Companies On Stock Exchange Will Suffer Pressure Amid Rising Inflation

Financial experts have expressed worries over the rising inflation in the Nigeria equity market.

The recent development, according to analysts, is making the equity market unattractive to investors, and considering that companies listed on the stock exchange will suffer some pressure from the cost of their operations.

Omadaily understands that Nigeria’s equity market started well at the beginning of the year, but eventually, things went south reportedly in the fifth month of the year.

Reports stated that the market, in the beginning of the year until May 2022, appreciated by 22 per cent. But the situation has now completely changed.

In a recent interview with The PUNCH, the Managing Director of Afrinvest Consulting, Abiodun Keripe, observed that the impact of inflation in the equities market was dimensional.

According to him, the burden would fall on the real returns, particularly the dividends and the cost of operations of companies listed on the NGX.

He said, “You can dimension this in two perspectives. In terms of returns, inflation will affect real returns.

“In this sense, the investors begin to get distracted by fixed-income instruments that are easily reactive to the continued inflationary pressure with a promise of higher yields.

“They will begin to switch from the equities market to fixed income instruments where there is a promise of higher yields that mirror the pressure from inflation.

“The second part of this is for the companies that are listed on the stock exchange also will see a bit of pressure from their cost of operations.”

Keripe stressed that the operating expenses for the companies will see a bit of cost pressure as raw material costs could surge.

“So, basically, the cost of sales and cost of production will increase. This will impact the bottom-line. What this means is lower profitability, and by extension, lower dividends payout, which also will distract and discourage investors.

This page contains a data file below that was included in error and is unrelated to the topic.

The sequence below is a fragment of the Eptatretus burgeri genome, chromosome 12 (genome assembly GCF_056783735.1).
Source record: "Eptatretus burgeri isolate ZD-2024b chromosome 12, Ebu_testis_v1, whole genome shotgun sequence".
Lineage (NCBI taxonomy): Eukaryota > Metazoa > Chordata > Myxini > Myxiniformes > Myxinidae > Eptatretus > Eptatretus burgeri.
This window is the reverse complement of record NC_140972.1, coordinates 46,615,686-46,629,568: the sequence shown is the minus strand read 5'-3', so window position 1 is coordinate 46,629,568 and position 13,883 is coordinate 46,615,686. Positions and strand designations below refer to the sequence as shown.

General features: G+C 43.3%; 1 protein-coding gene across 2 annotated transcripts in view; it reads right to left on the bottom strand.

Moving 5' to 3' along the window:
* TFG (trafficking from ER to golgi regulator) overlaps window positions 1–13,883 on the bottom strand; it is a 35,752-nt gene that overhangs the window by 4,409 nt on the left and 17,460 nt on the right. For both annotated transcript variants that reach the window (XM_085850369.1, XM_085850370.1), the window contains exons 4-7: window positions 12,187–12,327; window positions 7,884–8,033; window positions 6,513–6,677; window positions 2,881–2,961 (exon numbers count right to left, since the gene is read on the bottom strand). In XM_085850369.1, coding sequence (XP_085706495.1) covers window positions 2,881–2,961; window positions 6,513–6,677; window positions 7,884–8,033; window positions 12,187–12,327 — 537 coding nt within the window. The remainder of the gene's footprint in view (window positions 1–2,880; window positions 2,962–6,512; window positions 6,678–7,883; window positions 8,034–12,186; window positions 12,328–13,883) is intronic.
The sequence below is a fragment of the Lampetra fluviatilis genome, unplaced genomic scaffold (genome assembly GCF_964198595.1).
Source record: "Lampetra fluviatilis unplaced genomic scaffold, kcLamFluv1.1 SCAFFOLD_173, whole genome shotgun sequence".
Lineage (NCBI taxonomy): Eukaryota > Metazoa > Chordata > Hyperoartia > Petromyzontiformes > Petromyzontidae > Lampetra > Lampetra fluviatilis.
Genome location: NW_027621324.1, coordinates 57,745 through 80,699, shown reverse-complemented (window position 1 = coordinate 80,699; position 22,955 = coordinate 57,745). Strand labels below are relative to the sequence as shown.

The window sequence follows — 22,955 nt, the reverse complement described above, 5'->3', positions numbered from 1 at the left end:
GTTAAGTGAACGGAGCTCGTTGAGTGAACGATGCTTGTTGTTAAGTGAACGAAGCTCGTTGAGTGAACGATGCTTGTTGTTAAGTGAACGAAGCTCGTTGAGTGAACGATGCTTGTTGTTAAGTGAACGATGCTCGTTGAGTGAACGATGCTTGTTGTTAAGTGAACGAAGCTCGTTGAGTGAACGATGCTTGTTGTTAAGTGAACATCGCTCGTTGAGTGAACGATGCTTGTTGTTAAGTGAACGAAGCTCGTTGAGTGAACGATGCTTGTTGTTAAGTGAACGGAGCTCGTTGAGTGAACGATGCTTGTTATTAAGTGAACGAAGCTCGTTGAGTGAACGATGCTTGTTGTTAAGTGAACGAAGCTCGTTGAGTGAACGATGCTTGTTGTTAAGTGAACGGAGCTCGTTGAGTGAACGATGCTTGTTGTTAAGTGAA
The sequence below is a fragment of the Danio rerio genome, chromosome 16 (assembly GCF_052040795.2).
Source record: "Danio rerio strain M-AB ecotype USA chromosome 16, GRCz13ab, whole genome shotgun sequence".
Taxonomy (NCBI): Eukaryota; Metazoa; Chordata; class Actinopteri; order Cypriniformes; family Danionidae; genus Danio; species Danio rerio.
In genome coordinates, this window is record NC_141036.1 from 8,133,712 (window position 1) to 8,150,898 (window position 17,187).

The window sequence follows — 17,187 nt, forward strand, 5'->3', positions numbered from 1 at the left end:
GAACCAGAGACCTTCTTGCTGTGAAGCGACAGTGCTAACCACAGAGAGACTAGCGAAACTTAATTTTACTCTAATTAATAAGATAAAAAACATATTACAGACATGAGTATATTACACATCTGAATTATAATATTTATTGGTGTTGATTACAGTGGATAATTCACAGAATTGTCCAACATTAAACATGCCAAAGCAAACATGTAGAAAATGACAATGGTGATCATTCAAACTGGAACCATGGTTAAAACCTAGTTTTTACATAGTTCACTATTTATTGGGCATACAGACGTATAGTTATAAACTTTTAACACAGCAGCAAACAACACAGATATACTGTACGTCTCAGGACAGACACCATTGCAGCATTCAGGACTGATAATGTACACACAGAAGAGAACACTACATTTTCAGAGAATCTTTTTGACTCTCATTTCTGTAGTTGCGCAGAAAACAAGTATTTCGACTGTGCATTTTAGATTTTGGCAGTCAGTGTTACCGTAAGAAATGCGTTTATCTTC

“This is the sort of impact this will have on the market such as distracting investors, making investors look away from the equities market to the fixed income market that is able to easily react to pressure from inflation, given the fact that interest rates will move up,” Keripe added.

He furthered his argument saying that the cost of operations will likely increase, causing a reduction in bottom-line profitability.

According to him, if the investors are taking dividends when the profits are lower, this, by extension, means lower dividends.

Keripe, however, maintained that the companies might surmount the pressure once their prices were adjusted. “Once the company can adjust bottom lines such that their sales substantially increase, this will compensate for the elevated inflationary pressure on the bottom-line.

“But if the companies are committed, they can now adjust dividends payout such that the dividend payout ratio can increase so that investors can receive higher dividends,” the financial expert said.

Meanwhile, the Head of the retail department of Agusto and Co, Ayokunle Olubunmi, had said that more activities took place in a fixed-income market compared to the equities market because it was more attractive to investors.

He said: “Typically, when you have high inflation, you notice that to respond to that to encourage investors, interest rates easily go up. You will notice during inflation that the interest on bonds, and commercial papers, amongst others, easily go up. This is because these are fixed-income instruments.

“They are more attractive compared to stocks. In this case, you will discover that during the period of rising yields, you see people leaving the equities market for bonds, and they also invest in commercial papers.”

He explained further that the Central Bank of Nigeria (CBN) has increased the rate consistently and as a result, one will notice that the yield on assets-backed instruments, and the interest rates on bonds and commercial papers have gone up, Omadaily reports.

“From all these bond and money market instruments, you know that your return is already fixed. There is no risk. So, why do you want to go and leave your money in the capital market where you are not sure of your returns?

“During the inflation period, you will notice that the rate goes up. You will see people leaving the equities market for the fixed income market,” he concluded.

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